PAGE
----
Rounding up the news from the world of faith and faithlessness
Westboro music tastes mISSoURI Indie rock superstars Radiohead may divide opinion amongmusic fans, but it’s unlikely many detractors feel as strongly as the rabidly homophobic Westboro Baptist Church, who branded the band “Freak monkey’s [sic] with mediocre tunes” as they turned out to picket a recent gig in Kansas City.
Yet, in a bizarre twist, it turns out that at least one member of the church is happy to call himself a fan. “I listen to Radiohead,” the church’s “media outreach” oﬃcer
Steve Drain told Vice magazine, pointing out that while he likes the music, he hates the band for saying, “It’s OK to be gay.”
It seems this kind of cognitive dissonance comes easily to Drain, who also declared himself a fan of Ozzy Osborne. “Black Sabbath has some interesting songs. But on the moral standpoint, they’re horrible.”
Breaking achey hearts HoLLYWood It seems we have a new atheist heroine, in the, ahem, divine form of Southern-fried popstrel and film starlet Miley Cyrus, aka Hannah Montana. According to reports she has enraged “the haters and her fans” alike by tweeting a quote by the theoretical physicist and prominent atheist Lawrence Krauss marvelling at the wonders of the Universe.
“You couldn’t be here if stars hadn’t exploded,” runs the quote. “Because the elements weren’t created at the beginning of time. They were created in stars. So forget Jesus. Stars died so you could live.”
Miley apparently thought this sentiment was “beautiful” thus revealing herself to be, in the eyes of her public, Satan and Richard Dawkins rolled into one. A torrent of hate from the haters followed. “You seriously believe that crap?” asked one Twitter follower. “It’s so ridiculously stupid. Go to hell.” “Forget Jesus???” asked another, “Seriously? What has happened to you out there in the famous world?”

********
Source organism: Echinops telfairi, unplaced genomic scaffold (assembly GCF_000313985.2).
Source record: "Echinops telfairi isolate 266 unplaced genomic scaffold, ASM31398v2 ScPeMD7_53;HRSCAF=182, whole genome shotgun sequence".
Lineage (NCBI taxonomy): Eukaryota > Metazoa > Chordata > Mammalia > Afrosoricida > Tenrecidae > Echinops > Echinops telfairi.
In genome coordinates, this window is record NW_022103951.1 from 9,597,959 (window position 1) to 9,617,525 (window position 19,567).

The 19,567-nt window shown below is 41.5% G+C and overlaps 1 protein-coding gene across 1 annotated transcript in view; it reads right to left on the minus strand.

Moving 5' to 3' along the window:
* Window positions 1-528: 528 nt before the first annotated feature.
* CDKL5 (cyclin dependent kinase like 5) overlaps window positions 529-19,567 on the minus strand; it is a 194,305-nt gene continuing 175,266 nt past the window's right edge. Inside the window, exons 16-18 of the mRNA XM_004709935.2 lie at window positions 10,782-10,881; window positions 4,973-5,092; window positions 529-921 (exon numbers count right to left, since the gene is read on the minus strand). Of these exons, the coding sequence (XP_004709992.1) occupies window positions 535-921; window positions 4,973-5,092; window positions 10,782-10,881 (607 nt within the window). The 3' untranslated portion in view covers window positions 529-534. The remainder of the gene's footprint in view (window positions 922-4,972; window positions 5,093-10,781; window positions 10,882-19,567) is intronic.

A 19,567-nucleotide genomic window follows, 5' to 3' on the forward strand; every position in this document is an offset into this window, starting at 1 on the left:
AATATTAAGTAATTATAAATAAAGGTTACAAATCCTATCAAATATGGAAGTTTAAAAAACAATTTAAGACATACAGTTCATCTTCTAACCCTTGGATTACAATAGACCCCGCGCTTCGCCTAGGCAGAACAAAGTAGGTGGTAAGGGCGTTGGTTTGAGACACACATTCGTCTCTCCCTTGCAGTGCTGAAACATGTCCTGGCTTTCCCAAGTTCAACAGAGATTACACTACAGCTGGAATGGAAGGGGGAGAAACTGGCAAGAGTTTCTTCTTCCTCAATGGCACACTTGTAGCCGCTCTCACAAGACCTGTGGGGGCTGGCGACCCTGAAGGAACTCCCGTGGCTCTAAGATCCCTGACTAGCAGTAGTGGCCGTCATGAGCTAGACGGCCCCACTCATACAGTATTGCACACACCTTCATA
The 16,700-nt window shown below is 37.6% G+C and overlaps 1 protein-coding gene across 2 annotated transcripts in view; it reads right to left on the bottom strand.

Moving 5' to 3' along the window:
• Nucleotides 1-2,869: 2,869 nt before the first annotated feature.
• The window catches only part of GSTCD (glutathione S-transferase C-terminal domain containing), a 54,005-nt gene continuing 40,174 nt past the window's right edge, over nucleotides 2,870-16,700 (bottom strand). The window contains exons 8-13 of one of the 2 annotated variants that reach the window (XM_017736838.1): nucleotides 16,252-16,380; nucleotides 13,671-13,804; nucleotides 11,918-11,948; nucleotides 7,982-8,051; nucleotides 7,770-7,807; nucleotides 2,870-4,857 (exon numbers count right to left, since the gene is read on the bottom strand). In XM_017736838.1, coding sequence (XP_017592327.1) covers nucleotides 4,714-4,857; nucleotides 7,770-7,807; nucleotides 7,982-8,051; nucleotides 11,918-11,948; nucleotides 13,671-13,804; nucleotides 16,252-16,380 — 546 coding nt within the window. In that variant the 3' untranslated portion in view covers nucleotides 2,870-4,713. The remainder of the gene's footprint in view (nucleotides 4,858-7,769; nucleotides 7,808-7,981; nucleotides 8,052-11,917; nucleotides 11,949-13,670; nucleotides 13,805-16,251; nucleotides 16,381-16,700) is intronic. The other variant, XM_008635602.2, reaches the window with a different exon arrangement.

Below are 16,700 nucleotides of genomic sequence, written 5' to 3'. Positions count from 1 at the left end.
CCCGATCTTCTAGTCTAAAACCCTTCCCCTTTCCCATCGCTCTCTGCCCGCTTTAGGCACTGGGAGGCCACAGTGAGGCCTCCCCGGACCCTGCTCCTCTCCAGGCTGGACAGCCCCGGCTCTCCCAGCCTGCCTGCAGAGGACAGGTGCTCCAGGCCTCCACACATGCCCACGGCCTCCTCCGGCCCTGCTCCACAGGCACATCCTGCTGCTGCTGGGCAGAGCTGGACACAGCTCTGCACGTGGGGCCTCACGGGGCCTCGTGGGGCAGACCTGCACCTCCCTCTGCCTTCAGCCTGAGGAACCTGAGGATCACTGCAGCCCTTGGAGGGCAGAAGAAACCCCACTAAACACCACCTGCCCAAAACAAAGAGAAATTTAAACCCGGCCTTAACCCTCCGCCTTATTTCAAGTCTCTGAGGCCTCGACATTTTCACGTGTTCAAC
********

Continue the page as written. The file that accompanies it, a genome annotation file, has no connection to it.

As if to compound her offence, Miley recently passed on this aphorism to her followers, from Charlie Chaplin: “Religion. It’s given people hope in a world torn apart by religion.”
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Road rage FLoRIda A battle has broken out between Christians and a humanist group over the blessing of a highway in Florida. Humanists in the sunshine state recently discovered that a minister in Polk County, just east of Tampa, had embarked upon a scheme to anoint the roads surrounding the area, thus warding off unholy spirits and ungodly forces. “A strip of anointed oil has been placed over all lanes of highway and a prayer has been given at each location asking God to have angels inspect every vehicle that travels into or out of this county,” explained Pastor Frank Smith, who claims that crime in the area has decreased since the scheme was introduced in 2010.
But now the atheists are fighting back, using “unholy water” to mop the stretch of anointed road. “We’re not doing anything to harm anyone,” explained Humanists of Florida spokesperson Rob Curry. “No gods will be harmed in the washing of the roads.”
Shock rock IoWa A high school is facing a backlash from parents after a Christian rock band invited to perform for students used the opportunity to impart their anti-gay views, show images of aborted foetuses and tell female students they should assume a submissive role in their future marriages.
Junkyard Prophet were invited to Dunkerton High School to perform a gig for the students and spread their “very strong antiviolence, anti-drug, anti-alcohol” message. And all was fine during the musical section. “The kids were rocking out,” said the local Superintendent, but once the gig was over things started to go awry. The students were divided into male and female groups, and the girls were taken aside for a lecture in evangelical morality.